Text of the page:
Social Costs

There are significant social costs and risks associated with money laundering. Money laundering is a process essential to making crime meaningful. It allows smugglers, drug traffickers and other criminals to develop their operations thus driving up the rate of government due to the need for improved law enforcement and health care expenditures to fight the penalty that result. Amid its other pessimistic effects, money laundering transfers economic power from the market, government, and citizens to criminals. In addition, the pure scale of the financial power that accrues to criminals from money laundering has an undignified result on the society. In severe cases, it can guide to the virtual capture of legitimate government.

Overall, money laundering presents the world community with a complex and dynamic challenge. Indeed, the international nature of money laundering requires global values and global assistance if we are to reduce the skill of criminals to launder their profits and carry out their criminal actions.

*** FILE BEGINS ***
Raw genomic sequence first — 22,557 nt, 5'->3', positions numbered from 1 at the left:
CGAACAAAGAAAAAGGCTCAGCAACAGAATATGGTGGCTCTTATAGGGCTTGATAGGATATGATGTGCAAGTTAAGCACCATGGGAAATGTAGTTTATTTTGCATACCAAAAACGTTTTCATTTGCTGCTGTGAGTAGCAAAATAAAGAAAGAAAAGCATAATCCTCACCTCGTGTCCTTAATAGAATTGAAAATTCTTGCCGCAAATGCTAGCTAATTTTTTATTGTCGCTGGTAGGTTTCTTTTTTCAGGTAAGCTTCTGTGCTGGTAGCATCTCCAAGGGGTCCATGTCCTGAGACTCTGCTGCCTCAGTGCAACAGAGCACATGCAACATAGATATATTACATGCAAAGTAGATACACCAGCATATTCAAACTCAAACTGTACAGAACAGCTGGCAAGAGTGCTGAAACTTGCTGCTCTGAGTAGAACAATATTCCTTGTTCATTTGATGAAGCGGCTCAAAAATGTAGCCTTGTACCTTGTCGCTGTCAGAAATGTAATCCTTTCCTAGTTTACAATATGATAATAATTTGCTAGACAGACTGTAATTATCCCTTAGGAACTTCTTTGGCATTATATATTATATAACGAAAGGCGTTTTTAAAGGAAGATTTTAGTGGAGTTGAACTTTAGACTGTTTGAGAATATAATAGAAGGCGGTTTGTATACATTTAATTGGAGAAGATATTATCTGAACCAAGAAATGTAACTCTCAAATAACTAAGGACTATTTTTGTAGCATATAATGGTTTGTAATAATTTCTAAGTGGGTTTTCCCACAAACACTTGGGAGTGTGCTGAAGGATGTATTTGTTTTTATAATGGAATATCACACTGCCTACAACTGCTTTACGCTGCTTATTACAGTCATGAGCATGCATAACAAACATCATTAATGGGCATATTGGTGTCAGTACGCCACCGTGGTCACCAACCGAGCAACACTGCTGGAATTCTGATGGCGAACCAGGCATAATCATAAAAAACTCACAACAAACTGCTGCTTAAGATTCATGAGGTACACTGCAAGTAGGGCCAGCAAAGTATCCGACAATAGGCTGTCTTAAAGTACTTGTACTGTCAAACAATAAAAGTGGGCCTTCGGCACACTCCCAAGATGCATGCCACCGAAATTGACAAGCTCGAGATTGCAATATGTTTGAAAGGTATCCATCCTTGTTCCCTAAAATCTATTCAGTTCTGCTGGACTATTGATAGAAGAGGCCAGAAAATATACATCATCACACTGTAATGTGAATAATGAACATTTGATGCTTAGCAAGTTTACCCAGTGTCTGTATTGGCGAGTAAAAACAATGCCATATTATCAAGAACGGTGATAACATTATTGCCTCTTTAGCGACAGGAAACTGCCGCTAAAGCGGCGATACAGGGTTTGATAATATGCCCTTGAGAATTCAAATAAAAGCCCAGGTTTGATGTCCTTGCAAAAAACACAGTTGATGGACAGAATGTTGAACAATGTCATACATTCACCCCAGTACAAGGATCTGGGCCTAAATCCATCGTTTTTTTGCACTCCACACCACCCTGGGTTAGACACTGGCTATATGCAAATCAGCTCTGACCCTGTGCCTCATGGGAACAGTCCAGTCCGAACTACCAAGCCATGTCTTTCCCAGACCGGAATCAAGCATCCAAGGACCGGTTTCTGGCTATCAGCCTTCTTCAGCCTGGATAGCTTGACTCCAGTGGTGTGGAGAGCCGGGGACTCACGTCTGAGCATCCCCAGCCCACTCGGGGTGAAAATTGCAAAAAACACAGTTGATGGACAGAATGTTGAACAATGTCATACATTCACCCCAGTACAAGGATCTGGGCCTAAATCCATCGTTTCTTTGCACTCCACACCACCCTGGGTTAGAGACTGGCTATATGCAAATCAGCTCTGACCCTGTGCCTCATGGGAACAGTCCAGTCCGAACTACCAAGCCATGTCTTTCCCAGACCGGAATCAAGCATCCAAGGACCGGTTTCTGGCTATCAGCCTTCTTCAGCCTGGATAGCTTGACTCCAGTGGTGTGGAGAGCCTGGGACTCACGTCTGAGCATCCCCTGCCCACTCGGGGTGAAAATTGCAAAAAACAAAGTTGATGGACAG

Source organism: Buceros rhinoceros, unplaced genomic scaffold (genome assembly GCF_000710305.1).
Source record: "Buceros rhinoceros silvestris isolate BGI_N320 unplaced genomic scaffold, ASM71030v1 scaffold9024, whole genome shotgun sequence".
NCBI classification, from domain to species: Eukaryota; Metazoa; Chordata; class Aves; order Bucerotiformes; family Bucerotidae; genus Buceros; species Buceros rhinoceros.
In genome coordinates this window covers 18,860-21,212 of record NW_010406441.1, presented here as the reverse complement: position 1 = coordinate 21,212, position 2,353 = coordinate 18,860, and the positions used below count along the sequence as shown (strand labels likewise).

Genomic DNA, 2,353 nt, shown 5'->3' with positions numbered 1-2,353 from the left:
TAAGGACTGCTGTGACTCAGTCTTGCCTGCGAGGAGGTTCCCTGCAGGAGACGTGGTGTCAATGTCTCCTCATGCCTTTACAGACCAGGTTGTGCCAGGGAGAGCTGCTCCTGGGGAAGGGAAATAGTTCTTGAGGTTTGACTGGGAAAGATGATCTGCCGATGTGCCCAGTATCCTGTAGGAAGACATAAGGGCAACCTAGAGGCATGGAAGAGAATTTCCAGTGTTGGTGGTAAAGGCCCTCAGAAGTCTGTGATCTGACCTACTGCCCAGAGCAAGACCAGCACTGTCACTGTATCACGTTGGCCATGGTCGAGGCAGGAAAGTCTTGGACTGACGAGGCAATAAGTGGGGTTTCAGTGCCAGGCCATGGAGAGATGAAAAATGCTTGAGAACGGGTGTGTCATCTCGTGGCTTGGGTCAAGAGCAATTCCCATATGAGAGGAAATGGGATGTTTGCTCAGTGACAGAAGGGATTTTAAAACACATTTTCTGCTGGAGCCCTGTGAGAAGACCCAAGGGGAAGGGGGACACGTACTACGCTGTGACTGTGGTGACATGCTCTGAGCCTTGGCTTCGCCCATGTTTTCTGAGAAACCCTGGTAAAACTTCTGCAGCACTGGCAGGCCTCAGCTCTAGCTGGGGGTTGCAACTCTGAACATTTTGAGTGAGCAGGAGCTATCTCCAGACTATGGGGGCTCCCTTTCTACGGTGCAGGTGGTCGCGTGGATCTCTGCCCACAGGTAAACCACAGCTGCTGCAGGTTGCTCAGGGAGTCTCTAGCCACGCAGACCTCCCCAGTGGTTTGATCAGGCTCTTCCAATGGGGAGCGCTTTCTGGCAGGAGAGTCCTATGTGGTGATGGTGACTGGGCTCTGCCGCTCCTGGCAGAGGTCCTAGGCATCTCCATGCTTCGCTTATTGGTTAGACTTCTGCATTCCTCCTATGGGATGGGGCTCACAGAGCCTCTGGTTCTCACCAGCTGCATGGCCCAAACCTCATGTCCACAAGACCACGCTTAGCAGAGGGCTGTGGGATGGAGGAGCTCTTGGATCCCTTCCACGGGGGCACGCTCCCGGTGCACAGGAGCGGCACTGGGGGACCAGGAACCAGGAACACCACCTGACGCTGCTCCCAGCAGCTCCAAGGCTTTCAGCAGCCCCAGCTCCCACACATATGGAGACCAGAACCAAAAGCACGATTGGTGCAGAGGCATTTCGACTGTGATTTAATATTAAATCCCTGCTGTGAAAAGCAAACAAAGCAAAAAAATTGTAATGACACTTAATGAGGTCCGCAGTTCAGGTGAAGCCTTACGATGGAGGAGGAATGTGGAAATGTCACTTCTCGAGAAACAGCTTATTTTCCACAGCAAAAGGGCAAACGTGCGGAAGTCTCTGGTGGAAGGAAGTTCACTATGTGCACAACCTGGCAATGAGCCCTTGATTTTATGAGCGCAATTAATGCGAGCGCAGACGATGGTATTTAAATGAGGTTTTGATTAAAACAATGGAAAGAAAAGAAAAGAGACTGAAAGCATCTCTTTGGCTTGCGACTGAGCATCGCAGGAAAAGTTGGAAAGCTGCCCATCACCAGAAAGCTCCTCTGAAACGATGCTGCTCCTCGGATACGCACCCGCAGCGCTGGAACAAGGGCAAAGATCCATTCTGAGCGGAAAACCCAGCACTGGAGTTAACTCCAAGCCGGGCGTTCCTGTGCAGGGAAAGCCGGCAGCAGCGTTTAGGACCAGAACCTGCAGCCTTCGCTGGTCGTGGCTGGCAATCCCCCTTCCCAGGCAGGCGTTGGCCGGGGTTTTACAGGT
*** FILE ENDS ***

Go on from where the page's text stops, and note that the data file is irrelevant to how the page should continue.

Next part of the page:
People are victims of economic crime; they lose their homes, business and most importantly their livelihoods. According to Richard Pratt (2005), economic criminals use the financial system both to commit the crime and to hide the proceeds that is in some cases economic crime can also discourage the capability of financial system to donate to the creation of wealth and at the same time generates economic opportunity. Participants of financial crime use mainly the financial system to control the gain of the financial system’s activities. They are enthusiasm to take part in businesses that have no economic aim but are intended to camouflage the connection between the crime and their money. This transaction creates profits which usually are not disclosed.